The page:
Jobs in Geo – Week 22
At Geoawesomeness, we’re working on creating an interactive job portal to connect companies to enthusiastic talent! By the way, we spontaneously post jobs on our LinkedIn throughout the week, so make sure to follow us there!
If your company is looking for new talent and you want to share the opportunity with our community, feel free to submit a job using the online form for us to review and include in our list!
Featured Job: Power BI Developer at Blue Raster
📍Arlington, VA United States
Blue Raster is seeking an experienced Power BI Developer with 2+ years of professional experiences with Power BI and data analysis. This position will mostly focus on data analysis and production efforts in support of an international project focused on ending the HIV epidemic (and other GIS related projects) in our Arlington, VA office.
– Must be legally eligible to work in the United States, we cannot sponsor H1B Visas
– Some travel to Africa and/or Asia may be required.
Featured Job: Software Engineer at Blue Raster
📍Arlington, VA United States
Blue Raster is looking for a Software Engineer to help create innovative and modern web and mobile applications. You will be taking an active role in developing the full stack, bridging the gap between the front-end elements and the server-side infrastructure. You’ll work with a talented team to deliver engaging web and mobile mapping applications that have a direct impact on our clients and their global missions.
Moia GmbH: Geospatial Engineer
Apple: Software QA Engineering Manager – Apple Maps Client Team
FATMAP: Senior Mobile Engineer – React Native
📍Berlin, Germany or Vilinius, Lithuania
Jacobs: Geotechnical Graduate Engineer
📍Hong Kong, Hong Kong
Featured Job: Sales executive at vGIS
📍Toronto, ON Canada
Are you an ambitious and experienced sales professional looking for a new challenge? vGIS is the global leader in augmented reality solutions for municipalities, public utilities, construction and Oil&Gas – it might be just what you’re looking for. APPLY HERE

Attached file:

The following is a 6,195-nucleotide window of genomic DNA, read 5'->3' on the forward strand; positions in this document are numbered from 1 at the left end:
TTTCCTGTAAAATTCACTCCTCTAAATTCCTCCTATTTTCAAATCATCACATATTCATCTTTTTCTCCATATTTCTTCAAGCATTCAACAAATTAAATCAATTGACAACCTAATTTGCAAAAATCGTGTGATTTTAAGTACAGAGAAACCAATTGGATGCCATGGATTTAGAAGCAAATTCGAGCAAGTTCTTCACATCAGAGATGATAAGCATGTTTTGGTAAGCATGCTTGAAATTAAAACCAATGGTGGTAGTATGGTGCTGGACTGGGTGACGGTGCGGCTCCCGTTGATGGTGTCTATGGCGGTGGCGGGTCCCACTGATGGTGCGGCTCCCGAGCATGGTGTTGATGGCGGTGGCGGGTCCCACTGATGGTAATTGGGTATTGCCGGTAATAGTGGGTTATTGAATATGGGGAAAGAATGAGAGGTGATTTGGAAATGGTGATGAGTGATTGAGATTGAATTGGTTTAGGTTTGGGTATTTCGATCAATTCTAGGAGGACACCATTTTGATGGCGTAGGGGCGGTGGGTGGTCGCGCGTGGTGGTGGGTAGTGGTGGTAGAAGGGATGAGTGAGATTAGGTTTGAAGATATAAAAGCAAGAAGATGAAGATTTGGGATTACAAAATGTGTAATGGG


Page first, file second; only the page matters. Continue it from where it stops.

Land Insight: Data Manager (Internship)
Lyft: LiDAR Engineering Lead
📍Palo Alto, USA
Blickfeld: Bachelor or Master Thesis – LiDAR Optics Development
Planet: Computer Vision Software Engineer
Planet: Satellite Image Quality Engineer
Are there any specific things you’d like to see in our job portal? Feel free to get in touch.
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Facebook’s free data platform now offers disease prevention maps for download
Facebook’s fast-scaling Data for Good team is exploring new avenues to see how it can create a meaningful impact on the society by combining publicly- and commercially-available datasets with its own machine vision and artificial intelligence capabilities.
Two years after it released disaster prevention maps to help relief agencies track victims faster, Facebook is ready with a new set of map products to improve health outcomes for communities around the world. Facebook’s disease prevention maps come in three parts:
- Population density maps with demographic estimates
- Movement maps
- Network coverage maps
While the high-resolution population density maps for various countries can be downloaded instantly here, to gain access to movement or network coverage data maps, you will have to undergo a vetting process – presumably because Facebook has now started taking user privacy seriously, and wants to be able to answer how and with whom the data is being shared. You can reach out to firstname.lastname@example.org to collaborate.
Several humanitarian agencies that plan public health campaigns or respond to disease outbreak have become early partners for these map products. These organizations include the International Medical Corps, Malaria Atlas Project, UNICEF, the World Bank, and the World Economic Forum.
Why Facebook’s disease prevention maps are important
A number of health organizations, such as the Red Cross, have also been using Facebook’s population density maps – a part of the disaster prevention map suite – to make more efficient on-ground decisions about workers and vaccine distribution. Now, these datasets are three times more detailed than any other source and come with demographic insights like the number of children under five or the number of women of reproductive age. Last month, Facebook even released the most-detailed population density maps of the majority of the African continent.
Commenting on the importance of movement maps, Dr. Adam Kucharski, Assistant Professor in Mathematical Modeling at the London School of Hygiene & Tropical Medicine, said, “Population movements are crucial for the spread of many infections — from influenza to measles. But historically it’s been very difficult for disease researchers to get information on these movement patterns.” By integrating Facebook’s movement data into epidemiological models, researchers will be able to glean insights about where the next case of cholera or drug-resistant malaria is likely to occur.
And since the majority of people who use Facebook on mobile phones rely on cellular networks, the social networking giant is hoping to help health organizations determine whether target populations can be reached online through its network coverage maps.